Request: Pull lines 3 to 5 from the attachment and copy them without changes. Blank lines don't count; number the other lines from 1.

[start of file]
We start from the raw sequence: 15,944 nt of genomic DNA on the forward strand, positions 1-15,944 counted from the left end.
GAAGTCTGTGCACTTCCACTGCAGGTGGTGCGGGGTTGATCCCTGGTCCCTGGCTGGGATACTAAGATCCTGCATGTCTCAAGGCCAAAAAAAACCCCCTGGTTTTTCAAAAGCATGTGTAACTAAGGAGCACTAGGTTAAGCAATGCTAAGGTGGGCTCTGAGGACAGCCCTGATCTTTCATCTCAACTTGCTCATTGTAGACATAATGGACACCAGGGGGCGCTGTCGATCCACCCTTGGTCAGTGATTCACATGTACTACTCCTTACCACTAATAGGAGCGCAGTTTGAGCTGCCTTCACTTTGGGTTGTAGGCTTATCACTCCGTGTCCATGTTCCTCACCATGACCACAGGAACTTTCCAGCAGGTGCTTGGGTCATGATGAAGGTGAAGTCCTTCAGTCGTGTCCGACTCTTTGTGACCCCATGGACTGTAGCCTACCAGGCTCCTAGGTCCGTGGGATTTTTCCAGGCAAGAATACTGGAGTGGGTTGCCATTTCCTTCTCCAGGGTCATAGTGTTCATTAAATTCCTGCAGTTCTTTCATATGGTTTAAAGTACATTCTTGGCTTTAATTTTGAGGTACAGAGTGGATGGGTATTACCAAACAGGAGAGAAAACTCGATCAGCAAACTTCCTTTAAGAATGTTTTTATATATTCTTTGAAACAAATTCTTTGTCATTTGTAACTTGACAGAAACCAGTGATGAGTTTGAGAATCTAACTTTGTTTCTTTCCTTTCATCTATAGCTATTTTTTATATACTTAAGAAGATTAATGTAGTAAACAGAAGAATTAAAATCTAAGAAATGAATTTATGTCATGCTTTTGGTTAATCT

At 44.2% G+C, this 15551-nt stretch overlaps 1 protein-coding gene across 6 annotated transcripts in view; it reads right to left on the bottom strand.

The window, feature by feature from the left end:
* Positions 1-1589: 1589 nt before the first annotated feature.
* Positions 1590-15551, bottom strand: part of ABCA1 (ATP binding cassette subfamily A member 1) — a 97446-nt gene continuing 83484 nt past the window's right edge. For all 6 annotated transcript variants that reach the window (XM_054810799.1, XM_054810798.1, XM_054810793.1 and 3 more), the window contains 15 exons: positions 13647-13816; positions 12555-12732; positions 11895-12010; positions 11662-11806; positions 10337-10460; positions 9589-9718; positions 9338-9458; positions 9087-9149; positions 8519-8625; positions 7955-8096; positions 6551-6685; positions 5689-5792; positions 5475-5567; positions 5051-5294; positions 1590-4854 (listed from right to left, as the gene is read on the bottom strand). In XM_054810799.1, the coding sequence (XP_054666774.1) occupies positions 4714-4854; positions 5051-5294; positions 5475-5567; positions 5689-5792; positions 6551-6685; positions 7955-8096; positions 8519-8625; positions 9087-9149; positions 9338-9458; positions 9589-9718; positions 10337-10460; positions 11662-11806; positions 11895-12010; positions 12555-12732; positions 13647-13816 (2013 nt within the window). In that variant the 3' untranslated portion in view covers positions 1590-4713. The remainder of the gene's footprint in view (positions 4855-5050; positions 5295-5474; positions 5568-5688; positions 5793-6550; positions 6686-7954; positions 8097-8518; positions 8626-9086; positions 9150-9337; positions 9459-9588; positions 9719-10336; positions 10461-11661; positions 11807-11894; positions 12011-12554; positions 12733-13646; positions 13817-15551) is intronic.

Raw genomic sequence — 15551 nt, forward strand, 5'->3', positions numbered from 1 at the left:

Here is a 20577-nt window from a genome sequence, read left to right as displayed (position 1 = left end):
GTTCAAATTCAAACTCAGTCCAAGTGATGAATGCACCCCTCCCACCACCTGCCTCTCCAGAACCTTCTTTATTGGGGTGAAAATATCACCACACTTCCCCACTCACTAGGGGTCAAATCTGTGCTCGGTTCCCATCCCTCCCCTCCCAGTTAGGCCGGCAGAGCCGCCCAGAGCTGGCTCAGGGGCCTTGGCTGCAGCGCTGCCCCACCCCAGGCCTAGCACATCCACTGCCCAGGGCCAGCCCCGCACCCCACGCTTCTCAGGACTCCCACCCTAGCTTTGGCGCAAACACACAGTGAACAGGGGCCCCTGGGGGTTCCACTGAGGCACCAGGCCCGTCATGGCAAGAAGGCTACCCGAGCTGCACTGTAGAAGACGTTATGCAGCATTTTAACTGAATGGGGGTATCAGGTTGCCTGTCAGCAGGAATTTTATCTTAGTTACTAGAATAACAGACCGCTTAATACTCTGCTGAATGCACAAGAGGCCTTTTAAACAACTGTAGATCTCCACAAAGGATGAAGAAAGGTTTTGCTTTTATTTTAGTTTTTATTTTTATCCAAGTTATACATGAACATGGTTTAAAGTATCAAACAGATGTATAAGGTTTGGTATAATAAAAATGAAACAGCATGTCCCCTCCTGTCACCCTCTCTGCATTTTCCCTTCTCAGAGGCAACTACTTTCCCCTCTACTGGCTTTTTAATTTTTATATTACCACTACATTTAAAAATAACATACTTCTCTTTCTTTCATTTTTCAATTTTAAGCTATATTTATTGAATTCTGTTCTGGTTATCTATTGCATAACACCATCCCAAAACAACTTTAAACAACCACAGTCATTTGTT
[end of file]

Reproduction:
At 44.2% G+C, this 15551-nt stretch overlaps 1 protein-coding gene across 6 annotated transcripts in view; it reads right to left on the bottom strand.

The window, feature by feature from the left end:
* Positions 1-1589: 1589 nt before the first annotated feature.